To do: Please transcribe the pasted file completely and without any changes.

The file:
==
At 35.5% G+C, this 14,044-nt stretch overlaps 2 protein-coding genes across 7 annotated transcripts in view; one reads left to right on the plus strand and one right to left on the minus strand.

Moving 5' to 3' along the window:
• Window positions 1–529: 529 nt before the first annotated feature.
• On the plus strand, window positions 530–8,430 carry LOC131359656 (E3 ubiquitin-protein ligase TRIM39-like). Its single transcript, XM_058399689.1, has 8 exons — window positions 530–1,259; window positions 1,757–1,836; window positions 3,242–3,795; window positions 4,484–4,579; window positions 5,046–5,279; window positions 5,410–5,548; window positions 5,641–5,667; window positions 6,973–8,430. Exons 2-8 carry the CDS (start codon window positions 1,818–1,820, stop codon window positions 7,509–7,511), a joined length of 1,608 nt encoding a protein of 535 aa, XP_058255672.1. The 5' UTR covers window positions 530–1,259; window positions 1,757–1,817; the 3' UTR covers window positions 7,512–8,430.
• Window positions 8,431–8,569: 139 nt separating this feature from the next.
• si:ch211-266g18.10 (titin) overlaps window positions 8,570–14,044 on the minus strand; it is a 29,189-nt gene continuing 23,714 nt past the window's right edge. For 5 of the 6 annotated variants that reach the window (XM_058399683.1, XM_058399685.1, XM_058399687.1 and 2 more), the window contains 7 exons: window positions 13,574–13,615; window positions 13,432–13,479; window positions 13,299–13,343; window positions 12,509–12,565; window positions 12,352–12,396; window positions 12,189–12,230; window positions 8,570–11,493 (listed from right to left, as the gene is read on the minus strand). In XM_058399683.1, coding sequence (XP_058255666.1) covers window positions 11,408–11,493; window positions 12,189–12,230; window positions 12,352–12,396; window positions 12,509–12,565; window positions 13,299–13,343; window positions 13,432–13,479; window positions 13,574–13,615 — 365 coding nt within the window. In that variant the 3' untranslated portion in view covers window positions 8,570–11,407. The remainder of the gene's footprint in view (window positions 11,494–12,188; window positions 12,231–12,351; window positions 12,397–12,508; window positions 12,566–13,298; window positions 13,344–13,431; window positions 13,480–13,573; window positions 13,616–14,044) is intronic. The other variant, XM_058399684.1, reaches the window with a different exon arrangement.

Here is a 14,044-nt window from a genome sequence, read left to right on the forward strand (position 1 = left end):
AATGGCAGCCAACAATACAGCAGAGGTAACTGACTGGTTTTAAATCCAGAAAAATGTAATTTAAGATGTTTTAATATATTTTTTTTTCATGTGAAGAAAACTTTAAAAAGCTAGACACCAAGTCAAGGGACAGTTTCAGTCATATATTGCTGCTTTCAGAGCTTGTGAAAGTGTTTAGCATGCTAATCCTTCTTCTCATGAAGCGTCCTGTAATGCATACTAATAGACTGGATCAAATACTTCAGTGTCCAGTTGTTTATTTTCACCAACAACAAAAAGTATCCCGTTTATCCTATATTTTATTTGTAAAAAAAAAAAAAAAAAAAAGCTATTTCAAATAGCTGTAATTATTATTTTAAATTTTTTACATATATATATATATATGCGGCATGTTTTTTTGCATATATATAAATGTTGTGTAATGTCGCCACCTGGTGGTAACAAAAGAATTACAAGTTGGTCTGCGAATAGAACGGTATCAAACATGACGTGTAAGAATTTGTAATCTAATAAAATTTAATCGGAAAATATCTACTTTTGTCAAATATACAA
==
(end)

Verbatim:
At 35.5% G+C, this 14,044-nt stretch overlaps 2 protein-coding genes across 7 annotated transcripts in view; one reads left to right on the plus strand and one right to left on the minus strand.

Moving 5' to 3' along the window:
• Window positions 1–529: 529 nt before the first annotated feature.
• On the plus strand, window positions 530–8,430 carry LOC131359656 (E3 ubiquitin-protein ligase TRIM39-like). Its single transcript, XM_058399689.1, has 8 exons — window positions 530–1,259; window positions 1,757–1,836; window positions 3,242–3,795; window positions 4,484–4,579; window positions 5,046–5,279; window positions 5,410–5,548; window positions 5,641–5,667; window positions 6,973–8,430. Exons 2-8 carry the CDS (start codon window positions 1,818–1,820, stop codon window positions 7,509–7,511), a joined length of 1,608 nt encoding a protein of 535 aa, XP_058255672.1. The 5' UTR covers window positions 530–1,259; window positions 1,757–1,817; the 3' UTR covers window positions 7,512–8,430.
• Window positions 8,431–8,569: 139 nt separating this feature from the next.
• si:ch211-266g18.10 (titin) overlaps window positions 8,570–14,044 on the minus strand; it is a 29,189-nt gene continuing 23,714 nt past the window's right edge. For 5 of the 6 annotated variants that reach the window (XM_058399683.1, XM_058399685.1, XM_058399687.1 and 2 more), the window contains 7 exons: window positions 13,574–13,615; window positions 13,432–13,479; window positions 13,299–13,343; window positions 12,509–12,565; window positions 12,352–12,396; window positions 12,189–12,230; window positions 8,570–11,493 (listed from right to left, as the gene is read on the minus strand). In XM_058399683.1, coding sequence (XP_058255666.1) covers window positions 11,408–11,493; window positions 12,189–12,230; window positions 12,352–12,396; window positions 12,509–12,565; window positions 13,299–13,343; window positions 13,432–13,479; window positions 13,574–13,615 — 365 coding nt within the window. In that variant the 3' untranslated portion in view covers window positions 8,570–11,407. The remainder of the gene's footprint in view (window positions 11,494–12,188; window positions 12,231–12,351; window positions 12,397–12,508; window positions 12,566–13,298; window positions 13,344–13,431; window positions 13,480–13,573; window positions 13,616–14,044) is intronic. The other variant, XM_058399684.1, reaches the window with a different exon arrangement.

Here is a 14,044-nt window from a genome sequence, read left to right on the forward strand (position 1 = left end):
AATGGCAGCCAACAATACAGCAGAGGTAACTGACTGGTTTTAAATCCAGAAAAATGTAATTTAAGATGTTTTAATATATTTTTTTTTCATGTGAAGAAAACTTTAAAAAGCTAGACACCAAGTCAAGGGACAGTTTCAGTCATATATTGCTGCTTTCAGAGCTTGTGAAAGTGTTTAGCATGCTAATCCTTCTTCTCATGAAGCGTCCTGTAATGCATACTAATAGACTGGATCAAATACTTCAGTGTCCAGTTGTTTATTTTCACCAACAACAAAAAGTATCCCGTTTATCCTATATTTTATTTGTAAAAAAAAAAAAAAAAAAAAGCTATTTCAAATAGCTGTAATTATTATTTTAAATTTTTTACATATATATATATATATGCGGCATGTTTTTTTGCATATATATAAATGTTGTGTAATGTCGCCACCTGGTGGTAACAAAAGAATTACAAGTTGGTCTGCGAATAGAACGGTATCAAACATGACGTGTAAGAATTTGTAATCTAATAAAATTTAATCGGAAAATATCTACTTTTGTCAAATATACAA